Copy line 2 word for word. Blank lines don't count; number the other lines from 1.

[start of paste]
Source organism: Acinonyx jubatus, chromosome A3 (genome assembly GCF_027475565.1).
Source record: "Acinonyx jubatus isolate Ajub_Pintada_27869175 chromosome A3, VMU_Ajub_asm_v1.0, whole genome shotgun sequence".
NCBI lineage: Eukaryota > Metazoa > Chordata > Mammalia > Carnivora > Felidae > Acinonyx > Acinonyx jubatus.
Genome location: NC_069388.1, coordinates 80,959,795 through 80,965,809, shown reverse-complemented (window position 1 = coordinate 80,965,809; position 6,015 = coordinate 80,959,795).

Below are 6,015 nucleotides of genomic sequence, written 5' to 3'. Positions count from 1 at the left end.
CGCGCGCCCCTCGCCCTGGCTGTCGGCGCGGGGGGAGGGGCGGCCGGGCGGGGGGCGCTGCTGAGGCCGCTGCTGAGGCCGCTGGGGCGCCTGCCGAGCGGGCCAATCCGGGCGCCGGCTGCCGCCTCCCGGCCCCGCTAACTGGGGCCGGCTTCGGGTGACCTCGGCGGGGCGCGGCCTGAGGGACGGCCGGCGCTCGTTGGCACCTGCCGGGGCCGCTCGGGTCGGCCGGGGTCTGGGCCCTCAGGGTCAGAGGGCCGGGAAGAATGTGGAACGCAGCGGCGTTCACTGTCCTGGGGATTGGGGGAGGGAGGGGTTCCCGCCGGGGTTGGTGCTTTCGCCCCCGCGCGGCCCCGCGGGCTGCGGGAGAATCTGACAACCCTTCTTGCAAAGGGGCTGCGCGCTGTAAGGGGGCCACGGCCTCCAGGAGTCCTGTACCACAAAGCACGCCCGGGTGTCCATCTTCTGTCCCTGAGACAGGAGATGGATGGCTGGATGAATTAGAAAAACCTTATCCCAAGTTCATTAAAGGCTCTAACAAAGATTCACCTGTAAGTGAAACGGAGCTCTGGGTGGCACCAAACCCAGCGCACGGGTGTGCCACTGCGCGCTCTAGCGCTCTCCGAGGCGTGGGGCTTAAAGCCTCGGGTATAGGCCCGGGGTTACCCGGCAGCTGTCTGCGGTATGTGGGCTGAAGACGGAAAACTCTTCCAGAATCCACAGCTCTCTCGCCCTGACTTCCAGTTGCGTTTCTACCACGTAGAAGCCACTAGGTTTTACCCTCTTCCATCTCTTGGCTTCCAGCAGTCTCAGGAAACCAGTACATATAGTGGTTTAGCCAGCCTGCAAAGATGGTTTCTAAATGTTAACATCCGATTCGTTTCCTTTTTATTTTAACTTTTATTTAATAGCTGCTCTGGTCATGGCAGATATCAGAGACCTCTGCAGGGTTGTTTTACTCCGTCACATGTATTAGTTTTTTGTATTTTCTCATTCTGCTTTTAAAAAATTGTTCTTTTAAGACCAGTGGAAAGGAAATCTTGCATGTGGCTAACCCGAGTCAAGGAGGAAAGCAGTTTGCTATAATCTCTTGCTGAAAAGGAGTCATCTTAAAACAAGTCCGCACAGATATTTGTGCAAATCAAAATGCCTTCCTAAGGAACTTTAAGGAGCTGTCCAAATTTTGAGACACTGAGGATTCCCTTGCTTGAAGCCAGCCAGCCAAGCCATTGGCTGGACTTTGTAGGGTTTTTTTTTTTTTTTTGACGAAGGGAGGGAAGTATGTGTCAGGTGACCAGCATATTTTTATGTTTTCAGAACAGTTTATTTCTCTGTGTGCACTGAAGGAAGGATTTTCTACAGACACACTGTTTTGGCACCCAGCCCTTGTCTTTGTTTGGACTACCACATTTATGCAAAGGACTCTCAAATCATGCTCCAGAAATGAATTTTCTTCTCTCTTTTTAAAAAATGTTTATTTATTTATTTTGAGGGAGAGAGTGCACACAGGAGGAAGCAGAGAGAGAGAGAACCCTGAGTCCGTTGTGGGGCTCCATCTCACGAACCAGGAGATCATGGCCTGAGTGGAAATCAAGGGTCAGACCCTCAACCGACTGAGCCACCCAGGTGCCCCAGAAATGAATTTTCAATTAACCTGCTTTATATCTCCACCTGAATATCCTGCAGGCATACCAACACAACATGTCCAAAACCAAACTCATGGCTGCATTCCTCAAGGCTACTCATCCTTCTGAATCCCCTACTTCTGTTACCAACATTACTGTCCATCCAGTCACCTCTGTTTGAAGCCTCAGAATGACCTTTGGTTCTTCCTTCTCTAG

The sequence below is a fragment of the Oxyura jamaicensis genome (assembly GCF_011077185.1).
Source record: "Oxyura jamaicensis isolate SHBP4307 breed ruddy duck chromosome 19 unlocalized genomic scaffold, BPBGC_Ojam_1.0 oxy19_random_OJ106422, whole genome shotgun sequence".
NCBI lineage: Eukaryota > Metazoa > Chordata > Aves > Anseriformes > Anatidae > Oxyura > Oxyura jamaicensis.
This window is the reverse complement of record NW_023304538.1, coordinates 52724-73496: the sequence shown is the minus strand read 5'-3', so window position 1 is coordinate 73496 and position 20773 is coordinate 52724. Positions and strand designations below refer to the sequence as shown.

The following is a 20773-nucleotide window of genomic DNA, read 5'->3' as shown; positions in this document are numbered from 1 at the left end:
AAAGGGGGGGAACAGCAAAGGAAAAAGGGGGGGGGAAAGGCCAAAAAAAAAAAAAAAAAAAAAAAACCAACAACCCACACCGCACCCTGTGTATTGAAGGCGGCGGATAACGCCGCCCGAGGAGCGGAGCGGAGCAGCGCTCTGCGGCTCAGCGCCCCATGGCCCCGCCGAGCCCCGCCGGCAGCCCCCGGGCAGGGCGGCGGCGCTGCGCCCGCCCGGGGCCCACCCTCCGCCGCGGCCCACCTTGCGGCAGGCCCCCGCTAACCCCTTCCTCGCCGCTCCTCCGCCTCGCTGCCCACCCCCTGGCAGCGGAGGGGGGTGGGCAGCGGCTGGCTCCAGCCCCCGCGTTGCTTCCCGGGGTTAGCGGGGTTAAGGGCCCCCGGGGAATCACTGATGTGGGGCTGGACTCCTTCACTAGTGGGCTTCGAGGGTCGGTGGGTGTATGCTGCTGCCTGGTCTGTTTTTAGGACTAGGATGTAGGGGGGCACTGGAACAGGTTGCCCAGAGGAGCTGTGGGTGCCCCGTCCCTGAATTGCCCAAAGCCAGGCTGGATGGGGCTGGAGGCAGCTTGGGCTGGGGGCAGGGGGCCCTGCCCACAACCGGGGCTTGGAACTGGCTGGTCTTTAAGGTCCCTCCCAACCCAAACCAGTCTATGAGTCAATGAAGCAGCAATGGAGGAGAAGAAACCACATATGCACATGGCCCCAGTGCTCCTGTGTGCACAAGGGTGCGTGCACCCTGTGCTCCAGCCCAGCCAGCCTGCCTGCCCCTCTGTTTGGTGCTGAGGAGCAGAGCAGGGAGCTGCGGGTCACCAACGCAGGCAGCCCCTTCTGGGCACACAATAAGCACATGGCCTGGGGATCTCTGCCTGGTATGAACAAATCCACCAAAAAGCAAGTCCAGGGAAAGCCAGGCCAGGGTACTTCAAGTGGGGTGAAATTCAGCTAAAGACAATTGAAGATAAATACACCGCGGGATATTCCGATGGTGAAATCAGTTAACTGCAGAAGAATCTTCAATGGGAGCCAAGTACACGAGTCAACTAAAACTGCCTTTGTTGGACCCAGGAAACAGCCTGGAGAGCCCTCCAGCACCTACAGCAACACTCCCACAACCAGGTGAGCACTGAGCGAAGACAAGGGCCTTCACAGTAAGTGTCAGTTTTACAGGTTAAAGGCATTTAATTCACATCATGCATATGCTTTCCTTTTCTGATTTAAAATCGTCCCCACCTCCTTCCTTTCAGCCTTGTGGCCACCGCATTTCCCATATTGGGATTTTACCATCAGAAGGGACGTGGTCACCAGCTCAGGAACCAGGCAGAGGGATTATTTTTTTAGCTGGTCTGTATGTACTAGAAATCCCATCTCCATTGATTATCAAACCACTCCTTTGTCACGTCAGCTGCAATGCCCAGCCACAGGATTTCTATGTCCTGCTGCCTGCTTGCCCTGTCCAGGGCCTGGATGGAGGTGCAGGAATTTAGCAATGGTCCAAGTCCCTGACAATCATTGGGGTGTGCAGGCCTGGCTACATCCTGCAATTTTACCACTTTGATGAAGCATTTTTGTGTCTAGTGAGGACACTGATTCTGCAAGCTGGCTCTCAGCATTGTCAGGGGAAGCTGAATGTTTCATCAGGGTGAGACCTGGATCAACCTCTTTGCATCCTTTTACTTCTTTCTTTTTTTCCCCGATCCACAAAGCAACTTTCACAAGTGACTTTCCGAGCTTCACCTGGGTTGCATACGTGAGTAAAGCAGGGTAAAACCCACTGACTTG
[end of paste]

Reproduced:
Source record: "Acinonyx jubatus isolate Ajub_Pintada_27869175 chromosome A3, VMU_Ajub_asm_v1.0, whole genome shotgun sequence".